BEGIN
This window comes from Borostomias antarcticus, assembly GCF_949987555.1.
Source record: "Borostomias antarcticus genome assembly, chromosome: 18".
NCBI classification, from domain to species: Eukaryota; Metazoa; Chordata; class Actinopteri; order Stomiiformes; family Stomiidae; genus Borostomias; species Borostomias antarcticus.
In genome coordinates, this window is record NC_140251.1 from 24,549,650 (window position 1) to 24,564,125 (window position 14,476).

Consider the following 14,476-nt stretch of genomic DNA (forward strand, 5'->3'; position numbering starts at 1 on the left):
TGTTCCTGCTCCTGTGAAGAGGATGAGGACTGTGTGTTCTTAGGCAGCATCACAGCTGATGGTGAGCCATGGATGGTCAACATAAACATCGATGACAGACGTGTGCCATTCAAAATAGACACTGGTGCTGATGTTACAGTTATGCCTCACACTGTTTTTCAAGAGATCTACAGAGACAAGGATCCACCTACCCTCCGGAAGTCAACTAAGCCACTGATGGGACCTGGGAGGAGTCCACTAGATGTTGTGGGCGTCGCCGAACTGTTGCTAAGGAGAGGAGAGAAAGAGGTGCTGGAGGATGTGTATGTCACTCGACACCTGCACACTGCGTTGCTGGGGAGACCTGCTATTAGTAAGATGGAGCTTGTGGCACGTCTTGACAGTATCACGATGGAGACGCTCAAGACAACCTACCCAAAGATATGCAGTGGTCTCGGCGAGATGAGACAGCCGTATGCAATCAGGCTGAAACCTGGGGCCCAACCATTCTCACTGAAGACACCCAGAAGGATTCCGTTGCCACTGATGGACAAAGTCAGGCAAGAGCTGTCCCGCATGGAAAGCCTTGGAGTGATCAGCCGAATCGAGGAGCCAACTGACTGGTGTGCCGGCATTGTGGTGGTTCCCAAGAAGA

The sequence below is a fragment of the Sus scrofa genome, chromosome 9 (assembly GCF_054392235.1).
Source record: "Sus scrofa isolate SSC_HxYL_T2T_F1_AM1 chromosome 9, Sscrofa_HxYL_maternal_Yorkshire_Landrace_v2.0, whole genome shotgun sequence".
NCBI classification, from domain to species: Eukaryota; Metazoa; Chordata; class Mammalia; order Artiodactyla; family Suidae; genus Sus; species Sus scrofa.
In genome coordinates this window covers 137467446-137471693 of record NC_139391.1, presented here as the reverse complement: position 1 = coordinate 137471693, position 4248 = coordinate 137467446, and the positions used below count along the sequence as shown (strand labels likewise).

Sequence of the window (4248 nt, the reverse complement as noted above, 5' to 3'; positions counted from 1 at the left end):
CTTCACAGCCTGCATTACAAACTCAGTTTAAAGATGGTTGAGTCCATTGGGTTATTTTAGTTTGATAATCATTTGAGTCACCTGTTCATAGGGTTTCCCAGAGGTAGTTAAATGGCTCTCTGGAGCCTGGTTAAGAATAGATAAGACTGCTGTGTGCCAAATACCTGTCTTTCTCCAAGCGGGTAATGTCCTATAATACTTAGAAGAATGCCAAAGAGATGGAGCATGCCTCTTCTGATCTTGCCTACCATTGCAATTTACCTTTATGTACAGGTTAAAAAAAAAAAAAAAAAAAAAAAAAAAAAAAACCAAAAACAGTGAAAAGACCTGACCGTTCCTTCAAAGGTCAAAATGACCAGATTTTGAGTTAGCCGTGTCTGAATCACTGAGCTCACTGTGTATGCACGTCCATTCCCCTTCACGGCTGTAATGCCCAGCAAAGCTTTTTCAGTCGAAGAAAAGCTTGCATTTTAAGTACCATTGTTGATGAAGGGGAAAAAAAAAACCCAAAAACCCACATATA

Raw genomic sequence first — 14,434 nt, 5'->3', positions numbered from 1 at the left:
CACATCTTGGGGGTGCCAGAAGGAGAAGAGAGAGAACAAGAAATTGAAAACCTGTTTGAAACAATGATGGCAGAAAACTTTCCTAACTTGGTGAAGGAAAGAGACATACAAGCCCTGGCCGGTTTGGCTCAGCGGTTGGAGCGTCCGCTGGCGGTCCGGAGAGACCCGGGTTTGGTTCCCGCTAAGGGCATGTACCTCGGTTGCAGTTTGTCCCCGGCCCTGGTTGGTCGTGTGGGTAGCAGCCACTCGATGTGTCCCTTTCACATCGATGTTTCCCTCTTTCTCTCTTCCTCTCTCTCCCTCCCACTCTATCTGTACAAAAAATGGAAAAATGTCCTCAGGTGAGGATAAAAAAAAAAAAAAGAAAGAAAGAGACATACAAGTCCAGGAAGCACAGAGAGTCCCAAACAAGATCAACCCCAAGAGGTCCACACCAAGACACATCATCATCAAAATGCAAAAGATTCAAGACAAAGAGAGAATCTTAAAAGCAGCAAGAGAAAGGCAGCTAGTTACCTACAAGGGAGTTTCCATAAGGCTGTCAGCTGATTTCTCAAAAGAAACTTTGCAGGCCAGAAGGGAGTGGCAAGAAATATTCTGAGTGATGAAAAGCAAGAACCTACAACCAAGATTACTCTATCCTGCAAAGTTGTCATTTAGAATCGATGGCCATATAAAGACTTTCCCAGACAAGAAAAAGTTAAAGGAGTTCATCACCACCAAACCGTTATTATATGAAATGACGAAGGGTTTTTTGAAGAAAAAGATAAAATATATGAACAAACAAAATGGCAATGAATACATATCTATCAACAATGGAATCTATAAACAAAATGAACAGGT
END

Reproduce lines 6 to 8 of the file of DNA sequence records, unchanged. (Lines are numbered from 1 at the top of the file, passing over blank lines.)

TGTTCCTGCTCCTGTGAAGAGGATGAGGACTGTGTGTTCTTAGGCAGCATCACAGCTGATGGTGAGCCATGGATGGTCAACATAAACATCGATGACAGACGTGTGCCATTCAAAATAGACACTGGTGCTGATGTTACAGTTATGCCTCACACTGTTTTTCAAGAGATCTACAGAGACAAGGATCCACCTACCCTCCGGAAGTCAACTAAGCCACTGATGGGACCTGGGAGGAGTCCACTAGATGTTGTGGGCGTCGCCGAACTGTTGCTAAGGAGAGGAGAGAAAGAGGTGCTGGAGGATGTGTATGTCACTCGACACCTGCACACTGCGTTGCTGGGGAGACCTGCTATTAGTAAGATGGAGCTTGTGGCACGTCTTGACAGTATCACGATGGAGACGCTCAAGACAACCTACCCAAAGATATGCAGTGGTCTCGGCGAGATGAGACAGCCGTATGCAATCAGGCTGAAACCTGGGGCCCAACCATTCTCACTGAAGACACCCAGAAGGATTCCGTTGCCACTGATGGACAAAGTCAGGCAAGAGCTGTCCCGCATGGAAAGCCTTGGAGTGATCAGCCGAATCGAGGAGCCAACTGACTGGTGTGCCGGCATTGTGGTGGTTCCCAAGAAGA

The sequence below is a fragment of the Sus scrofa genome, chromosome 9 (assembly GCF_054392235.1).
Source record: "Sus scrofa isolate SSC_HxYL_T2T_F1_AM1 chromosome 9, Sscrofa_HxYL_maternal_Yorkshire_Landrace_v2.0, whole genome shotgun sequence".